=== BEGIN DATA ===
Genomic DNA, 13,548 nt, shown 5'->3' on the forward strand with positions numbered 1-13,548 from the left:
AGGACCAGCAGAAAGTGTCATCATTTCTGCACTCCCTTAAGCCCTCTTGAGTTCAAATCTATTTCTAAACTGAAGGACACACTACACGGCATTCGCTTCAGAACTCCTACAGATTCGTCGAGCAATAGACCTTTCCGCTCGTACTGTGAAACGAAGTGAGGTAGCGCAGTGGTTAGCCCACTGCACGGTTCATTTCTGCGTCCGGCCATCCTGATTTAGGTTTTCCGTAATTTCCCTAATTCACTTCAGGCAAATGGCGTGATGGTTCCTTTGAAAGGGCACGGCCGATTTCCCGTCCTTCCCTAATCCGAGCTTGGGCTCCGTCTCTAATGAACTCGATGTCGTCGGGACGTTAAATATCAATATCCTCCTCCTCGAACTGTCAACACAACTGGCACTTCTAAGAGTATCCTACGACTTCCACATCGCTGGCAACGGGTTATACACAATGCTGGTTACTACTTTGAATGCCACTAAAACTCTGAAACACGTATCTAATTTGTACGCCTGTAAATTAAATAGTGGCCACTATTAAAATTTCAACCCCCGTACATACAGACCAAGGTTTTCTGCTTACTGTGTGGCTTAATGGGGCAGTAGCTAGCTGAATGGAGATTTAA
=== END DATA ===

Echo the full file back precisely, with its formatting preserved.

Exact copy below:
Genomic DNA, 13,548 nt, shown 5'->3' on the forward strand with positions numbered 1-13,548 from the left:
AGGACCAGCAGAAAGTGTCATCATTTCTGCACTCCCTTAAGCCCTCTTGAGTTCAAATCTATTTCTAAACTGAAGGACACACTACACGGCATTCGCTTCAGAACTCCTACAGATTCGTCGAGCAATAGACCTTTCCGCTCGTACTGTGAAACGAAGTGAGGTAGCGCAGTGGTTAGCCCACTGCACGGTTCATTTCTGCGTCCGGCCATCCTGATTTAGGTTTTCCGTAATTTCCCTAATTCACTTCAGGCAAATGGCGTGATGGTTCCTTTGAAAGGGCACGGCCGATTTCCCGTCCTTCCCTAATCCGAGCTTGGGCTCCGTCTCTAATGAACTCGATGTCGTCGGGACGTTAAATATCAATATCCTCCTCCTCGAACTGTCAACACAACTGGCACTTCTAAGAGTATCCTACGACTTCCACATCGCTGGCAACGGGTTATACACAATGCTGGTTACTACTTTGAATGCCACTAAAACTCTGAAACACGTATCTAATTTGTACGCCTGTAAATTAAATAGTGGCCACTATTAAAATTTCAACCCCCGTACATACAGACCAAGGTTTTCTGCTTACTGTGTGGCTTAATGGGGCAGTAGCTAGCTGAATGGAGATTTAA